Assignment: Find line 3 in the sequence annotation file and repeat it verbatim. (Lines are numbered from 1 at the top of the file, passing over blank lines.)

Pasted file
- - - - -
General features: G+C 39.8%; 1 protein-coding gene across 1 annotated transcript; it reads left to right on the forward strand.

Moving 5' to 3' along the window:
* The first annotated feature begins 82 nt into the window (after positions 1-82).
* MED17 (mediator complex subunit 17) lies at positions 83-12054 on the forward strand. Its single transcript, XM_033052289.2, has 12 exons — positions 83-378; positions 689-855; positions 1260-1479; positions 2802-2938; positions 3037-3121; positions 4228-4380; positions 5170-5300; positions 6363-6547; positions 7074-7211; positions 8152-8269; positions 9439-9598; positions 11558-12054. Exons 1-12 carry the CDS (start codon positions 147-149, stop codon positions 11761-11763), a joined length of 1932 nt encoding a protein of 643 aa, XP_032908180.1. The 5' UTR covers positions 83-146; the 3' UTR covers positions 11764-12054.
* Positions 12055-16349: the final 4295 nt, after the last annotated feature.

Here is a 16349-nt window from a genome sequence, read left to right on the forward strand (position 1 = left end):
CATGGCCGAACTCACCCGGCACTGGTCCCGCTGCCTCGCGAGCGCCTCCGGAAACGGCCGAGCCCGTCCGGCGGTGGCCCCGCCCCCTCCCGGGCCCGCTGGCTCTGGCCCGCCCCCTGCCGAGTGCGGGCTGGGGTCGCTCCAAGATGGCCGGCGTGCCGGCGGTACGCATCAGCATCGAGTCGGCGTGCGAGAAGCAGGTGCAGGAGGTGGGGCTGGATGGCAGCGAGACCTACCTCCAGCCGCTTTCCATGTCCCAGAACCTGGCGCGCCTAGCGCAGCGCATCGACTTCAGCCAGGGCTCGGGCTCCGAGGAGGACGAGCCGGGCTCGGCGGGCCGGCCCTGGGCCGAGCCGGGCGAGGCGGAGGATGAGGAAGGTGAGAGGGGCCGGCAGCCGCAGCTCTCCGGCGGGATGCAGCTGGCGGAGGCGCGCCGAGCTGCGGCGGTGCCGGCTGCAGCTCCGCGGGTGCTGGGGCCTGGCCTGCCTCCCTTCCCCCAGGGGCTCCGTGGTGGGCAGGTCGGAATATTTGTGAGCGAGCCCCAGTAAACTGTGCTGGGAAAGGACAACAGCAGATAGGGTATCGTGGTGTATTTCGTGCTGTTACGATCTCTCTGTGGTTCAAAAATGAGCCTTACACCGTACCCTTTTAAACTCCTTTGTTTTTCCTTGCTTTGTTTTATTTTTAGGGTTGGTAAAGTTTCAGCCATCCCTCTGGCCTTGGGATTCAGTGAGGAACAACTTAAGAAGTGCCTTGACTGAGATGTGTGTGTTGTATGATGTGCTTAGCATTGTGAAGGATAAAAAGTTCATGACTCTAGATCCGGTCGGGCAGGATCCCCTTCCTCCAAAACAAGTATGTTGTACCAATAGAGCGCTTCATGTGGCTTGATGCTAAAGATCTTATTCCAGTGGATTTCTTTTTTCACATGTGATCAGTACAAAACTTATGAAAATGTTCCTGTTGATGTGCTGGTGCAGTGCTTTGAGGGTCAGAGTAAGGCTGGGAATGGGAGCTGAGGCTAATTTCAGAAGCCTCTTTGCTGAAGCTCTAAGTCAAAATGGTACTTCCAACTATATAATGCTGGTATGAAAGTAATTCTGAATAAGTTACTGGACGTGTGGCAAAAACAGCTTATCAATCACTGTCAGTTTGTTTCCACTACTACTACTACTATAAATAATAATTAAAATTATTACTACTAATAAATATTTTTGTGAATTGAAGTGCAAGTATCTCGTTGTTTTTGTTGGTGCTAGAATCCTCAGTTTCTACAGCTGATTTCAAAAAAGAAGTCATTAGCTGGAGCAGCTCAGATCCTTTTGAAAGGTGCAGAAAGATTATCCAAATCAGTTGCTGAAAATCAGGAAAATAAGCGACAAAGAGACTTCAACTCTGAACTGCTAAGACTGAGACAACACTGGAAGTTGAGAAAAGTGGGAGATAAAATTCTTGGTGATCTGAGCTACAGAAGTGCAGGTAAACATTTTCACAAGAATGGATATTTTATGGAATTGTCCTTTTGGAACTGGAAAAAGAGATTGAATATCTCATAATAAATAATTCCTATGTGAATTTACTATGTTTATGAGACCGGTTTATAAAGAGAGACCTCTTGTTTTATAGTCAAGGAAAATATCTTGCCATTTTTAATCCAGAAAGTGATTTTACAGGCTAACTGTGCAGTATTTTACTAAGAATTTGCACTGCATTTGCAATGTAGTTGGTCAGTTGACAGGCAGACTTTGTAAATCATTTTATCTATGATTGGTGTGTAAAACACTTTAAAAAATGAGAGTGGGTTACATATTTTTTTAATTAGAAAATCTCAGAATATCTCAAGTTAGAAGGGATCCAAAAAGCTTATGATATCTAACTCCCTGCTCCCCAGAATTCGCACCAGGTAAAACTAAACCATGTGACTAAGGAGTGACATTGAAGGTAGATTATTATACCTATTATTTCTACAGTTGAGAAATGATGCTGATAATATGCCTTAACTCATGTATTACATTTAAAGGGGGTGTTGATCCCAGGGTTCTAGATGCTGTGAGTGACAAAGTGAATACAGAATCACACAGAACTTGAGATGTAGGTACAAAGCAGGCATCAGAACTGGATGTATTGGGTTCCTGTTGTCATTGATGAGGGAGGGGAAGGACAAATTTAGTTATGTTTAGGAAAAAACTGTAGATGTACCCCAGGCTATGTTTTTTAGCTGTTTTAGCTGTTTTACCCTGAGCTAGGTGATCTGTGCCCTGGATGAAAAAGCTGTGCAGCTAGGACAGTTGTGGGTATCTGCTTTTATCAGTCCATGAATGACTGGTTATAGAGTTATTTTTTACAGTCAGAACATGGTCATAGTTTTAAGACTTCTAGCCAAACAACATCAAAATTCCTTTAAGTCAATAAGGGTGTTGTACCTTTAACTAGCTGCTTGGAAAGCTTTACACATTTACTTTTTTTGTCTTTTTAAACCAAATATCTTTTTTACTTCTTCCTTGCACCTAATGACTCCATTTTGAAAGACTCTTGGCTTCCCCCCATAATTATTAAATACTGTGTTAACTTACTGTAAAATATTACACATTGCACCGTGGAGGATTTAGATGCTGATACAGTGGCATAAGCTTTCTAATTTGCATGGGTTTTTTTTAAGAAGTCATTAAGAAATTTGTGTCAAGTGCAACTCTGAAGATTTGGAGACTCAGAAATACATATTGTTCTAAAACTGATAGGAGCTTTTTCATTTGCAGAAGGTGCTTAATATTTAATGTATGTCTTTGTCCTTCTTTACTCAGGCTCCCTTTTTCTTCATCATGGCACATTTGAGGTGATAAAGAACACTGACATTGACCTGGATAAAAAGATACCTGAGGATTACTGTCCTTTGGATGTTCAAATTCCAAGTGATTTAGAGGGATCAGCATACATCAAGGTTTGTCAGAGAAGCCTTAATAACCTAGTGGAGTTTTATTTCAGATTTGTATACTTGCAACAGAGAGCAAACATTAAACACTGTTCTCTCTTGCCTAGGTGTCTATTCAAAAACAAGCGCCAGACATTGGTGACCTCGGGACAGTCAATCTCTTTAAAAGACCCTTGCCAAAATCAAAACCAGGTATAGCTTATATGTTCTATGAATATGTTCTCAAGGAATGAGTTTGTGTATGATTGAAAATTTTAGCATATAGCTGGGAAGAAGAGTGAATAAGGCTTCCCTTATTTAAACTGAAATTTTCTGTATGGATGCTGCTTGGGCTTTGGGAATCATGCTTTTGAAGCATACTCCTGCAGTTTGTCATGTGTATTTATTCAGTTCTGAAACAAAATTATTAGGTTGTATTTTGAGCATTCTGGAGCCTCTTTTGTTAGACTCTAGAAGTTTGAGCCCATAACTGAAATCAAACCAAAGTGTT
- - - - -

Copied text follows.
* The first annotated feature begins 82 nt into the window (after positions 1-82).